President Trump on Monday announced a decision to rework the boundaries of two national monuments that has several groups, including Patagonia, up in arms and threatening legal action.
The announcement impacts the Bears Ears National Monument and Grand Staircase Escalante National Monument in Utah by shrinking their respective boundary lines to create several smaller designated areas.
It is expected Patagonia, along with others, will be filing lawsuits in response to the decision. In Patagonia’s case, the Ventura, Calif.-based company would be going to the courts specifically on Bears Ears.
“The Antiquities Act does not give the federal government unlimited power to lock up millions of acres of land and water, and it’s time we ended this abusive practice,” the President said in a statement on the decision.
The announcement also came with news that work on new land management policies would begin that would pave the way for activities, such as grazing or commercial fishing, to occur on federal lands.
“Americans have overwhelmingly spoken out against the Trump administration’s unprecedented attempt to shut down our national monuments,” Patagonia president and chief executive officer Rose Marcario said in a statement Monday. “The administration’s unlawful actions betray our shared responsibility to protect iconic places for future generations and represents the largest elimination of protected land in American history. We’ve fought to protect these places since we were founded and now we’ll continue that fight in the courts.”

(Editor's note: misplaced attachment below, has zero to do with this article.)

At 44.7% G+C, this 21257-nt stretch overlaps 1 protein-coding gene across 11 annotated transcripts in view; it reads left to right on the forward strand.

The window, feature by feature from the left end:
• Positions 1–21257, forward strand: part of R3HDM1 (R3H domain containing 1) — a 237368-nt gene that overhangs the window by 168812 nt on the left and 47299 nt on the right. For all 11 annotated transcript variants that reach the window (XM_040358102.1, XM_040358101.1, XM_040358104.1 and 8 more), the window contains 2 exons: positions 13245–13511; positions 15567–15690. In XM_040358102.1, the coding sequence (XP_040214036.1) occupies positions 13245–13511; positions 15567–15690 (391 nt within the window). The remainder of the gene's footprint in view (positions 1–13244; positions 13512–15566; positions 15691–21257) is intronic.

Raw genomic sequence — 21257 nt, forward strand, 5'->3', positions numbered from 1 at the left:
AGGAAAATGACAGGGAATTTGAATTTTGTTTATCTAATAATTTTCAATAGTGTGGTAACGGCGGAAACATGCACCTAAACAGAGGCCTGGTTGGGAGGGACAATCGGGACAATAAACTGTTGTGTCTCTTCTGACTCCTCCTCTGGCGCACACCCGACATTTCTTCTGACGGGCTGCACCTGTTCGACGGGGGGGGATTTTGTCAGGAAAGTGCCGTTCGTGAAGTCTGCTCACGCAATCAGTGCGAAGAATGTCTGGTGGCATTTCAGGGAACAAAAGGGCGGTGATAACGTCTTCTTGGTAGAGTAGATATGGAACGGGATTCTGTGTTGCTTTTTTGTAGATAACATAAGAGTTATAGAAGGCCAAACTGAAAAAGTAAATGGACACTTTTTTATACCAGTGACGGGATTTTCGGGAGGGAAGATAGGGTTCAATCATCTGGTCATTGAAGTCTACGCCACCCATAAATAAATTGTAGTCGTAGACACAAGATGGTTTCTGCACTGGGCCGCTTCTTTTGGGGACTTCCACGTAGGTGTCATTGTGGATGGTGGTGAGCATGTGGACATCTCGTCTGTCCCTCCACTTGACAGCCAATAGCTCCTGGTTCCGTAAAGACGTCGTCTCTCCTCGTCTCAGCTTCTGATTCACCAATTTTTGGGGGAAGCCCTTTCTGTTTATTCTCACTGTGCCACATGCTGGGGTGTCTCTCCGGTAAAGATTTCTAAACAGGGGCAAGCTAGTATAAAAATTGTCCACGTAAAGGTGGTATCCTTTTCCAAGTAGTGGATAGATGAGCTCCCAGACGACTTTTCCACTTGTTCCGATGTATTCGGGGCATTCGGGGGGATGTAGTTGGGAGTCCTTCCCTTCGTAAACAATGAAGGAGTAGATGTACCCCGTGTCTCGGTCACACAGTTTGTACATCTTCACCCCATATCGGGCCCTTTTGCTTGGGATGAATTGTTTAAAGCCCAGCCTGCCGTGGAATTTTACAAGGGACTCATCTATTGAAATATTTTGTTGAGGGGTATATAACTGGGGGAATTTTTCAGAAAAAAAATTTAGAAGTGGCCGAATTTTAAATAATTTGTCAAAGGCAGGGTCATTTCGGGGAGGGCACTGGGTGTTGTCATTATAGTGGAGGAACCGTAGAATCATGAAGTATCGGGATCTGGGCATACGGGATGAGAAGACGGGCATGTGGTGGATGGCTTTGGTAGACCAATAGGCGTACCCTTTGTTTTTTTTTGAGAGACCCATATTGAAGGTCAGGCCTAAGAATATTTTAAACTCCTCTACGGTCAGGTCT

The company’s home page now greets visitors with the message “The President Stole Your Land” and characterized the decision as illegal.
REI said it would “continue bipartisan support to protect public lands” and that Monday’s decision “hurts the people who love these places” before stating a reminder of the outdoor recreation industry’s clout: $887 billion with a collective workforce of 7.6 million jobs.
Patagonia, along with The North Face and REI among other outdoor brands, took a stand against the President’s executive order in April. President Trump at the time signed an order that prompted the Interior Department’s review of lands receiving designations from 1996 and ongoing and totaling more than 100,000 acres on the basis of a number of factors, including the availability of federal resources to maintain the land and whether the lands were indeed granted properly based on how the act defines such designations.
Theodore Roosevelt signed the Antiquities Act into law in 1906, which placed power in the hands of the President to designate federal lands national monuments.